Surely that has to be the longest introduction ever? I hope you’re still with me.
When the Sookies stopped by to visit on their way home from Seattle, they came in two cars, which had been left near the airport. Two cars were necessary to carry all eight, their luggage, and the stuff they bought in shopping forays in California. Thankfully there were no pets. Oscar the dog had remained in Sooke.
Not knowing exactly when they might arrive from Seattle—there was a window of several hours—Joyce and I didn’t prepare much for the visit. Our guess was that there would be hugs, smiles, a recap of their California adventure—and they would be on their way to catch the next available ferry. It would have been a long day. And that was what happened, even if the visit extended into something longer than we had guessed.
I should note that several months before the Sookies returned from their trip, I suffered a stroke. A large stroke, I’m told. One that whacked—wrong word, but it will do—a large part of the right hemisphere of my brain. Nobody really knew how the stroke would affect me, or how I might subsequently function. In retrospect, I know that I came very close to being blinded. Not from the outside, but from the inside. Veerrry scary. But that didn’t happen, nor did almost anything else. For a while I couldn’t type as I am now doing, I lost some balance, inexplicable bits of memory—but nothing much else. Friends jokingly called me a miracle man, and I will accept that with good grace.
Anyway, the two cars arrived at our front door, and as expected the Sookies tumbled out with hugs, kisses, and thoughtful gifts and tales from California. That’s the way they are. Tons of love and thoughtful expressions that grab at the heart.
I don’t know what it is about the kids, but I’ve rarely met any quite like them. Maybe it’s because they’ve been through a lot, but they all come with inquiring faces, an attitude that immediately involves you, that somehow makes you want to answer their questions, give a little of yourself, ask if there’s anything you can do to help. Help is too strong a word, but hopefully you’ll get the drift of what I’m talking about?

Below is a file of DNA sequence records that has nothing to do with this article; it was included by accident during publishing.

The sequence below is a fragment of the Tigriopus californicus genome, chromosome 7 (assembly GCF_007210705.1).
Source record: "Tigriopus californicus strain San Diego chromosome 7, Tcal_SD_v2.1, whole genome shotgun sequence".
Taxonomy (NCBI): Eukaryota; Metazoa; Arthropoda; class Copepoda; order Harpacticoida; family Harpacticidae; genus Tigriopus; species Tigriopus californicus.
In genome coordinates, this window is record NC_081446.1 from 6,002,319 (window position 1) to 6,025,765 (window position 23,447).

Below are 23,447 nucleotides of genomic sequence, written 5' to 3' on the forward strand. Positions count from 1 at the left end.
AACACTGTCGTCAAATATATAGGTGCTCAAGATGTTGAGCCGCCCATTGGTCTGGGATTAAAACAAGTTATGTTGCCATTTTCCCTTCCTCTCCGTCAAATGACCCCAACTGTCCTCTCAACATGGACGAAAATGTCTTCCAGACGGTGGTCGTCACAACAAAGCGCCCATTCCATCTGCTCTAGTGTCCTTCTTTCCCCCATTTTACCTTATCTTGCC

Annie’s expression when they all arrived was all of the above and more. And believe me, having been through all of the cancer stuff in times past, when Annie looks at you, her face can be nothing more than a giant question mark that demands attention. Perhaps she had been prompted along the way by ‘Nana’, but Annie’s questions that evening were all about—of all things—death! Somewhere, I suspect, Annie had heard that during a heart attack or perhaps the stroke, I had died, or at very least, come mighty close to dying. She was right, of course. I vividly recalled February, 1985, when a myocardial infarction—heart attack—had sent me into a place I had never been before, the mystery world of ‘beyond’. As far as Annie was concerned, I had indeed died, and the time was obviously right for her to get the details as to what it was like. Unlike the regular “why is the sky blue grandpa?” questions, this one was different, and as I said earlier, when a Sookie kid asks a question it’s very easy to look into their inquiring eyes and answer it.
Right out of left field. “Did you die grampa?”
“Yes Annie,” I said. “Well, I think I did. But I didn’t stay dead, because I don’t think it was quite time for me to die.”
“What was it like?”
“It was quite wonderful Annie. Somehow I lifted from my hospital bed and started going up into a big pipe that was encrusted with sparkling diamonds. And the further up I went, the brighter it all got. Maybe that was heaven?”
“Could you see the bed?”
“Yes. I could see that it was my bed, and I was in it. And around the bed were the people who had come to see me. Looking down at me in bed. And from high up, in the tube, I looked down at them.”
Her eyes had glazed over, but the inquiring expression remained.
“Were they dead?”
“No, they were alive. Except for two people who I knew were dead. My sister Barb, and my grandfather.”
“Did anyone talk to you?”
“No. Nobody talked. I just kept floating up in the bright light, looking at the people around my bed.”
“Then what happened?”
“I thought, quite suddenly, that my journey upward should end, that I should return to my bed and join these people who had come to see me. I wasn’t ready to keep going up, even if it was a wonderful journey.”
“Dying is quite O.K. Annie, but only when it’s really time.”
She seemed poised for another question, and I held both her hands.
“Know what I think would be really sad?”
“What, Annie. What would be sad?”
“To die without your family there to say goodbye.”
“Yep,” I said, “would be very, very sad.”
The Sookies, in their two cars, caught the nine o’clock ferry to the Island. They were home, safe and sound, by midnight.